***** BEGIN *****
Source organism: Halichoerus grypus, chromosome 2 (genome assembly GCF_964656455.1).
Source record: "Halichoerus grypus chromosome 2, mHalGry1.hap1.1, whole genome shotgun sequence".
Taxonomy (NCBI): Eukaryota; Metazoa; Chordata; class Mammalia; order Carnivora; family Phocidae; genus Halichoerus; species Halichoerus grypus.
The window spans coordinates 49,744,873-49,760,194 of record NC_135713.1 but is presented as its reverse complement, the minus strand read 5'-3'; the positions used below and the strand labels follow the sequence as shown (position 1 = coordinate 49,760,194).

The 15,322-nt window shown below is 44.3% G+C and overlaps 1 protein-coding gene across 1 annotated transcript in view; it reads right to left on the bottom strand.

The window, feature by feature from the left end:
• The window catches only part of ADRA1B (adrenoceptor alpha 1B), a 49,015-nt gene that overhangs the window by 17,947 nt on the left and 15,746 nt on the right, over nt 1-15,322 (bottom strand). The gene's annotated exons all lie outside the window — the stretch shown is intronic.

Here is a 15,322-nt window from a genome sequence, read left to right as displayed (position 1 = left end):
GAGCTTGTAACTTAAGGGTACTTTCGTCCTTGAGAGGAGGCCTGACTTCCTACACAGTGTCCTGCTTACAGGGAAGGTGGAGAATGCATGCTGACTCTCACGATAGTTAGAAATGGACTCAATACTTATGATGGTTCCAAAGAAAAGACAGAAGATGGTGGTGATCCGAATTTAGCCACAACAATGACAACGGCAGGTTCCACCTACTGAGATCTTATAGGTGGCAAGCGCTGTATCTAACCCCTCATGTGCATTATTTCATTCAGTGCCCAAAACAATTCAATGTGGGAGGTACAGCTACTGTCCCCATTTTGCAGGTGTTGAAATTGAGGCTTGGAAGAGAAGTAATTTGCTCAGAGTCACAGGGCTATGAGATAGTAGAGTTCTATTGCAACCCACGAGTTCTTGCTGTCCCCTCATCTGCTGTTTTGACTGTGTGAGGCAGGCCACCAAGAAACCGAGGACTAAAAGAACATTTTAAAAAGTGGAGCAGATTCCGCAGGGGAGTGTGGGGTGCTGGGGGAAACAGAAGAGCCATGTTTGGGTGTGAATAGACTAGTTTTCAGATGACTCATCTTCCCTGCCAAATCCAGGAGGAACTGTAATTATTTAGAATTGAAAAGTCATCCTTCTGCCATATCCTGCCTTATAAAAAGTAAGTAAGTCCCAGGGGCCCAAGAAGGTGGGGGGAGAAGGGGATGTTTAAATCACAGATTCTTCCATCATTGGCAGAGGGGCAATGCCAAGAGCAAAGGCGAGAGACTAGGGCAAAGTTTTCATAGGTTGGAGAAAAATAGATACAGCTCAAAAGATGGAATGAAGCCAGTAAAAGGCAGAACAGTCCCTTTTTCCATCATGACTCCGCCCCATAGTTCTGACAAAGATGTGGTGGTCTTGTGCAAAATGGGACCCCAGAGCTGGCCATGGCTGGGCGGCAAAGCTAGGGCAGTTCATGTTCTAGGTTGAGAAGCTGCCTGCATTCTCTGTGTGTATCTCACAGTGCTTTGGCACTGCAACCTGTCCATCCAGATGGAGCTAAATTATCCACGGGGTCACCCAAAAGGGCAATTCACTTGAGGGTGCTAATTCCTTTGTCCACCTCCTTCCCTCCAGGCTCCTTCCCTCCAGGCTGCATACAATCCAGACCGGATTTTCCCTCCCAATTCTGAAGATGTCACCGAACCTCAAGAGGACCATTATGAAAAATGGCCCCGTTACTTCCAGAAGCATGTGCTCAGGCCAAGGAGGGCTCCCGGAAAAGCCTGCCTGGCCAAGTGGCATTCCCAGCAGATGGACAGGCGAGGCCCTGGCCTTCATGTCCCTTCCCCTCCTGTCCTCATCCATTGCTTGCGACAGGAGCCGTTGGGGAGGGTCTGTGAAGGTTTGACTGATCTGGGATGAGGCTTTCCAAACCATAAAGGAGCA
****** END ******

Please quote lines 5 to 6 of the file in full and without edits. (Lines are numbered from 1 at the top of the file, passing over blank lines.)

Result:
The 15,322-nt window shown below is 44.3% G+C and overlaps 1 protein-coding gene across 1 annotated transcript in view; it reads right to left on the bottom strand.

The window, feature by feature from the left end: